On Sept. 26, 2014, 43 students went missing. All of them young men who were studying to become rural teachers at a college in Ayotzinapa, Guerrero. They had gone to Iguala to commandeer buses to travel to Mexico City. But as the buses left the city, Police Officers intercepted them and took them away. That was the last time anyone saw them. Soon after, families of the students gathered in front of the capital demanding answers, and later were joined by millions of protesters in the streets of Mexico City, as well as all over the world. Government officials made a show of searching for the students but the search was largely fruitless.
“The piece “43” is a cry for justice, and a claim to all of those who can and should preserve human rights.” says artist Enrique Bascón.
“43” is a portrait of artist Francisco Toledo, pictured flying a kite, in a performance art piece/protest of the government cover up of the disappearance of those 43 students. In the state of Oaxaca where Toledo is from, there is a tradition on the Day of the Dead to fly kites in order to communicate with the spirits of dead loved ones, in the air, through the kite string. Toledo painted 43 kites with the faces of the missing students and flew them along with 42 other people. He said that since the government was busy “searching” for the students on the land he was going to search for them in the air. A very powerful statement. The piece also contains a nod to Picasso with pieces from Guernica scattered along the bottom of the frame, including the mother holding her dead child. You can also see a red point, painted on the body of the artist, from which the inspiration comes to this piece from another artist team, “Equipo Crónica”. “They, as I do, use humor to work and point a political disorder in the society in the 70´s and 80´s in Spain, where I´m from.“ says Bascón.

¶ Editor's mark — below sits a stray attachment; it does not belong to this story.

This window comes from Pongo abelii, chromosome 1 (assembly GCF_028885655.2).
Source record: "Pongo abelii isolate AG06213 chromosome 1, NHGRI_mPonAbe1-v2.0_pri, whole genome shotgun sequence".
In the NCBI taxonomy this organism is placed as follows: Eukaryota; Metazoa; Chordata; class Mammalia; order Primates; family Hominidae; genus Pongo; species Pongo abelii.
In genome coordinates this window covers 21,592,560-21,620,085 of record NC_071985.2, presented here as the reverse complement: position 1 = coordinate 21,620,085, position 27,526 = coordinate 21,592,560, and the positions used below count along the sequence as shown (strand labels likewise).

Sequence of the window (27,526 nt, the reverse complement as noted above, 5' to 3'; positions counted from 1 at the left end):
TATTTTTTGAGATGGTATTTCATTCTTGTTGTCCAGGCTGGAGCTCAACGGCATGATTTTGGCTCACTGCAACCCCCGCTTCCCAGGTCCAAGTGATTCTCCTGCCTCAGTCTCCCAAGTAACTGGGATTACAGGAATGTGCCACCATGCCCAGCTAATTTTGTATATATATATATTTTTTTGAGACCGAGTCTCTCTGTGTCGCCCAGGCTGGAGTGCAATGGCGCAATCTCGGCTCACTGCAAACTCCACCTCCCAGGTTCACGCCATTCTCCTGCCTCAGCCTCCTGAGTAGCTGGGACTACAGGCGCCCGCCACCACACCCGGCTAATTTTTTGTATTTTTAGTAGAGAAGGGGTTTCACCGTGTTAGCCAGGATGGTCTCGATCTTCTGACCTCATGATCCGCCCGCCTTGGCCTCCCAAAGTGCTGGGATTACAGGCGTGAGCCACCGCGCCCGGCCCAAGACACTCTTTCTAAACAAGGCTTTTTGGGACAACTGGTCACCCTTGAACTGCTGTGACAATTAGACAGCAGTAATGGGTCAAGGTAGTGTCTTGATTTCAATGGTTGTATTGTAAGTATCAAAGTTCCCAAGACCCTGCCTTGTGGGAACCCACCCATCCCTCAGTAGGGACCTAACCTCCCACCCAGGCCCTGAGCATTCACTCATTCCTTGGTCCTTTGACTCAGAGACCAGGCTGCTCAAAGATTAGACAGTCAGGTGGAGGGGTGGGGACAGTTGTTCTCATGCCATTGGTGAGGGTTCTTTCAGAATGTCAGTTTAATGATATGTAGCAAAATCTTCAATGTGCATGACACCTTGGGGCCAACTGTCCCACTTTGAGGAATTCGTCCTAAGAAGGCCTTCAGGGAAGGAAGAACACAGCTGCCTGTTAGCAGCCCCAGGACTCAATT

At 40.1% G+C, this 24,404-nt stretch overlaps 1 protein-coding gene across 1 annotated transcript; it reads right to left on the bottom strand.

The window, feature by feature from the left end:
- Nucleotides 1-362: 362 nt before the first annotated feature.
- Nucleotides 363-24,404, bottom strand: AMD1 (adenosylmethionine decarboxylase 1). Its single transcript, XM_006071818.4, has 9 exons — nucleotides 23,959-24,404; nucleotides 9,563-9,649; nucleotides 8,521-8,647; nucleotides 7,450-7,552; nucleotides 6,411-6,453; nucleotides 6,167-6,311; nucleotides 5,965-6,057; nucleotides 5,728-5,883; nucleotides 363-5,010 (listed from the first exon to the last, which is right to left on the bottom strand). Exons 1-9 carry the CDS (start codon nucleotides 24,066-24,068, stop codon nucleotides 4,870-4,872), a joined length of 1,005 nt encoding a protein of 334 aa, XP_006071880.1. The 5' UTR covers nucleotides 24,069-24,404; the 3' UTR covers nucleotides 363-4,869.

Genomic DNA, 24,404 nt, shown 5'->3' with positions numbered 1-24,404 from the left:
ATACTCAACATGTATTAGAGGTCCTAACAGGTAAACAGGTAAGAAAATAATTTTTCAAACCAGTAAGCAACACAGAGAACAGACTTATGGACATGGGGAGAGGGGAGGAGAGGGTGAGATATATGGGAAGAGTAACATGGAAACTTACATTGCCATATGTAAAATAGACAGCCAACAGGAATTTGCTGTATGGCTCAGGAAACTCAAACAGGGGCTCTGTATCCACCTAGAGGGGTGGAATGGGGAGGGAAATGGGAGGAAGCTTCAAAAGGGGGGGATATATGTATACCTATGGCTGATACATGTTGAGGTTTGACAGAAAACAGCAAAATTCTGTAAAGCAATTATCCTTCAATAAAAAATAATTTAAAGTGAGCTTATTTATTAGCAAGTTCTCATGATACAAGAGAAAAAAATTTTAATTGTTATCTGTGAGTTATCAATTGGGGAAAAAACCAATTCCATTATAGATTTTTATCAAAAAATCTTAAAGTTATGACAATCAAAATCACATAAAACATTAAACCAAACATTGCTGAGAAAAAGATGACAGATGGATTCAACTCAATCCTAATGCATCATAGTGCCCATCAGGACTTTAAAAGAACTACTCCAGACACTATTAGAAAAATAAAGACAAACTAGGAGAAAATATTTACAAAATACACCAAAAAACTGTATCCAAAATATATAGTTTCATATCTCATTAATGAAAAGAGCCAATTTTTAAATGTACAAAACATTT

The artist also goes on to say: “The reference to the Guernica for me, is to respect those who fight and die for their identity, it is because this is the same pain, only moves in the coordinates. And the red is in relation with corruption, it is the representation of the physical pain, in which the whole country was united those sad days. The physical pain is the soul pain. The soul of a country that honored their memory with a non violent concentration, which still remains in the streets of Mexico City, with their families, and in the memory of Mexicans, as a nation.
The last print of "43" was sold on Thursday, and I´m happy to see that sharing this history brings us the memory of those who are still missing, and looking for a way back home. Thank you to the Sieberts (pictured here with artist Enrique Bascón) and thank you to all who have purchased my work.”
There are still many other prints to choose from in the gallery, each with their own powerful story to share. Please visit us to see for yourself.
Enrique Bascón Galería de Arte
Welcomes a New Addition to the Staff
We are excited to introduce Sarah Quigley, who has taken over as our Public Relations Director and will be working closely with us in the gallery.
Sarah grew up in Oklahoma in the United States and has been living here in Los Cabos for the last two years, primarily working as a Scuba Instructor, until now.
“I have held a huge appreciation for art since I was a child, and I am so excited to be here now. The artwork of Enrique Bascón is very inspring to me and I feel so fortunate to have this opportunity to share it with everyone.”
Stop in and say hello to Sarah the next time you visit the San Jose del Cabo Arts District.